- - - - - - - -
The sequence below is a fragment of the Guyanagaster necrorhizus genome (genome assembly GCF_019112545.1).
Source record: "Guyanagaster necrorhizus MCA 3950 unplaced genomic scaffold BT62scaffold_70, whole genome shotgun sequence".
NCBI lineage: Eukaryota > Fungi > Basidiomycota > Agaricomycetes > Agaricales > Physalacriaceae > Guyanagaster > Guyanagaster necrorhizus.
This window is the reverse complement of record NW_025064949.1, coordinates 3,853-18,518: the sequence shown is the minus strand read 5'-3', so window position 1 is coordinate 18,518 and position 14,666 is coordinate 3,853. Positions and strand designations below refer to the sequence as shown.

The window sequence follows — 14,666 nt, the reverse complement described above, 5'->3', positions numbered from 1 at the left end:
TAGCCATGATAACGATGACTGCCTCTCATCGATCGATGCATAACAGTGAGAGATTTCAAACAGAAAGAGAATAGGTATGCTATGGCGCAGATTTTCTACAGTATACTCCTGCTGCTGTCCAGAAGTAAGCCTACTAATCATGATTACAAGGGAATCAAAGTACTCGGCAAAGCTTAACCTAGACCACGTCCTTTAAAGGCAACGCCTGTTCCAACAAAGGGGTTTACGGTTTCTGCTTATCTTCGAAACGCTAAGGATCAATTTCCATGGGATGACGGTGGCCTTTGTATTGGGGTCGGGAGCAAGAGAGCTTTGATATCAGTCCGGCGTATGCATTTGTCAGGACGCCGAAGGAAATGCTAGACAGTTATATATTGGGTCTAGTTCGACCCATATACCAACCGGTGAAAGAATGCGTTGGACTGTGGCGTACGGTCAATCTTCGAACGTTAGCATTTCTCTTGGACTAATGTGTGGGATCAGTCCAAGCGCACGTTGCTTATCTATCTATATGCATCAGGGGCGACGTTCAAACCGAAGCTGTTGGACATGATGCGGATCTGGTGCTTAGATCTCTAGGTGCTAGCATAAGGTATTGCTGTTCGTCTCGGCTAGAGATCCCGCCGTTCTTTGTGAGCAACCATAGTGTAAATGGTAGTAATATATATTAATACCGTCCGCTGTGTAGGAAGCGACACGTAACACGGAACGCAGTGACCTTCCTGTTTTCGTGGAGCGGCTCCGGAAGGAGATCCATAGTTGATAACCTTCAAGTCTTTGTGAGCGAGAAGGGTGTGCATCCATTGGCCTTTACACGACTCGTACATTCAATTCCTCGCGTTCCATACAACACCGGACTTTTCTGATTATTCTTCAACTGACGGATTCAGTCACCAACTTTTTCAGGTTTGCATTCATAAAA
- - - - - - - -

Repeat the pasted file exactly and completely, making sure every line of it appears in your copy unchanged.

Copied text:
The sequence below is a fragment of the Guyanagaster necrorhizus genome (genome assembly GCF_019112545.1).
Source record: "Guyanagaster necrorhizus MCA 3950 unplaced genomic scaffold BT62scaffold_70, whole genome shotgun sequence".
NCBI lineage: Eukaryota > Fungi > Basidiomycota > Agaricomycetes > Agaricales > Physalacriaceae > Guyanagaster > Guyanagaster necrorhizus.
This window is the reverse complement of record NW_025064949.1, coordinates 3,853-18,518: the sequence shown is the minus strand read 5'-3', so window position 1 is coordinate 18,518 and position 14,666 is coordinate 3,853. Positions and strand designations below refer to the sequence as shown.

The window sequence follows — 14,666 nt, the reverse complement described above, 5'->3', positions numbered from 1 at the left end:
TAGCCATGATAACGATGACTGCCTCTCATCGATCGATGCATAACAGTGAGAGATTTCAAACAGAAAGAGAATAGGTATGCTATGGCGCAGATTTTCTACAGTATACTCCTGCTGCTGTCCAGAAGTAAGCCTACTAATCATGATTACAAGGGAATCAAAGTACTCGGCAAAGCTTAACCTAGACCACGTCCTTTAAAGGCAACGCCTGTTCCAACAAAGGGGTTTACGGTTTCTGCTTATCTTCGAAACGCTAAGGATCAATTTCCATGGGATGACGGTGGCCTTTGTATTGGGGTCGGGAGCAAGAGAGCTTTGATATCAGTCCGGCGTATGCATTTGTCAGGACGCCGAAGGAAATGCTAGACAGTTATATATTGGGTCTAGTTCGACCCATATACCAACCGGTGAAAGAATGCGTTGGACTGTGGCGTACGGTCAATCTTCGAACGTTAGCATTTCTCTTGGACTAATGTGTGGGATCAGTCCAAGCGCACGTTGCTTATCTATCTATATGCATCAGGGGCGACGTTCAAACCGAAGCTGTTGGACATGATGCGGATCTGGTGCTTAGATCTCTAGGTGCTAGCATAAGGTATTGCTGTTCGTCTCGGCTAGAGATCCCGCCGTTCTTTGTGAGCAACCATAGTGTAAATGGTAGTAATATATATTAATACCGTCCGCTGTGTAGGAAGCGACACGTAACACGGAACGCAGTGACCTTCCTGTTTTCGTGGAGCGGCTCCGGAAGGAGATCCATAGTTGATAACCTTCAAGTCTTTGTGAGCGAGAAGGGTGTGCATCCATTGGCCTTTACACGACTCGTACATTCAATTCCTCGCGTTCCATACAACACCGGACTTTTCTGATTATTCTTCAACTGACGGATTCAGTCACCAACTTTTTCAGGTTTGCATTCATAAAA